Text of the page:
You own a gun. You’re carrying concealed tonight. You wait for the right time. You present your weapon and shoot your attacker several times. He drops his gun and tries to turn away. You and your friend move back toward the theater and call the police. You stay near the scene of the attack. When they arrive, you identify yourself to the police. Emergency medical services declare your attacker dead at the scene. You and your friend give a statement to the police.
Robyn- Our defender had his firearm with him. He recognized a lethal, immediate, and unavoidable threat. He shot the attacker until the threat stopped. He stopped shooting, retreated to a safe location nearby, and called 911. When it was safe, he returned to the scene and made a brief statement to the police.
Rob- These articles usually say if the defender had his concealed carry permit. This story didn’t.
Robyn- Oklahoma is a constitutional carry state, so the defender didn’t need a permit or license to carry concealed. We don’t know if he had a carry permit. It also didn’t say that he called his attorney, but hopefully he did.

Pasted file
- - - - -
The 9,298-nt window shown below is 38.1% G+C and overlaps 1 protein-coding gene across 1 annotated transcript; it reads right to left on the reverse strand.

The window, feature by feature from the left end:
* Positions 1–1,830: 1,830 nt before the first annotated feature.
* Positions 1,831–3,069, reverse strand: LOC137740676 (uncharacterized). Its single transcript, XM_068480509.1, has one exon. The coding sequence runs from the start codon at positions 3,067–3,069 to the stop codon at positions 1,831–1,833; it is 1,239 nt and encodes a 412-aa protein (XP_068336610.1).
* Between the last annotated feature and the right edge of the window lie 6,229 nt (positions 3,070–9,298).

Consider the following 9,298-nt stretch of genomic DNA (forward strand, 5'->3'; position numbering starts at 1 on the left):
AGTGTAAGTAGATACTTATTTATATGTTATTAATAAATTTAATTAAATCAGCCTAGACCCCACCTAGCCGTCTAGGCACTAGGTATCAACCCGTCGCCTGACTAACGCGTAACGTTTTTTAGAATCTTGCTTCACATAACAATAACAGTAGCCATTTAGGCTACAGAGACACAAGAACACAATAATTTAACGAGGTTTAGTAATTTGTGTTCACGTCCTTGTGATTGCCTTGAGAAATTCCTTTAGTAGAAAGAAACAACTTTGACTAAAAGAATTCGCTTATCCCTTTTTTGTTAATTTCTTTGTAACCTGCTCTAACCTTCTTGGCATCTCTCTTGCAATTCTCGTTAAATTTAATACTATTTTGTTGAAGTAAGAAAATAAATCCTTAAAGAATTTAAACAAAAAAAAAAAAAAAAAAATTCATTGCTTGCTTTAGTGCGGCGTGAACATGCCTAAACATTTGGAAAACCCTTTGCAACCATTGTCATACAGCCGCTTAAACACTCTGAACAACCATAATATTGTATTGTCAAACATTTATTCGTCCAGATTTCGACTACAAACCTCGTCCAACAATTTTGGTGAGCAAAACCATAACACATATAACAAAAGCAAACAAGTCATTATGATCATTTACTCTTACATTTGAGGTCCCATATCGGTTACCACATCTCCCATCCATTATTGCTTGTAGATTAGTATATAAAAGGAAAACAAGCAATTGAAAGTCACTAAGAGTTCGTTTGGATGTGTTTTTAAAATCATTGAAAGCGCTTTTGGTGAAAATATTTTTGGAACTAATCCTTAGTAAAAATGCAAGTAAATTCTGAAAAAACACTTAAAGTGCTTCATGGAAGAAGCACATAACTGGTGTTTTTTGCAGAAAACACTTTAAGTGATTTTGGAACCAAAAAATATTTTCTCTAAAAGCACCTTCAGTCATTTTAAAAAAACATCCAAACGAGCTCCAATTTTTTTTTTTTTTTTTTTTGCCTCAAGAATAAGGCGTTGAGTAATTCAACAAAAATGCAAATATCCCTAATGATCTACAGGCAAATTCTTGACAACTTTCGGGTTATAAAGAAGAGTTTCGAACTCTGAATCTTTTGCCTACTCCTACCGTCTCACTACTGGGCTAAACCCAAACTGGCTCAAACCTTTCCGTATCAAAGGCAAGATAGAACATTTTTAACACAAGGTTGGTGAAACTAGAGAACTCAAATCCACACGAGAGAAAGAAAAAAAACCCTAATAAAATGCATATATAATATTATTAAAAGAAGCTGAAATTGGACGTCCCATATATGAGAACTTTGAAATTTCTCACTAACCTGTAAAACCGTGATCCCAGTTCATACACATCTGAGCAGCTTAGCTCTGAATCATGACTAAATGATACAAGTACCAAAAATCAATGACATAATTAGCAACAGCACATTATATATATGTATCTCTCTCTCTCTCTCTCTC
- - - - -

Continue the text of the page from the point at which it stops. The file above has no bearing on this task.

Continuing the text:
Rob- This wasn’t extremely dark because of the shops nearby, but this certainly wasn’t daylight. What happens when we have to shoot in dim light?
Robyn- The challenge with low light or no light is target identification. In this case, he was able to clearly identify an immediate lethal threat, so he placed shots on target. In the dark, it is much harder to find the sights and to align the sights; however, at close range, you can use kinematic alignment, which is how you can point your finger using a natural point of aim without lining it up with your eye.
Rob- There are no sights on a baseball.
Robyn- But you don’t want to throw a baseball for the first time at night when you need to hit your target. Practice now.
Rob- Is there anything else before we go on?
Robyn- In this story, the defender had a friend with him. If they had trained and practiced together, they would have had even better odds for success. Two people working together are much harder to hurt than one single defender. There are team classes that can teach strategies to work together so that you have a plan, communication techniques, and follow through. It’s excellent training for a husband/wife or work partners so that you don’t spend valuable seconds worrying about the other person; you can both safely and efficiently spring into action.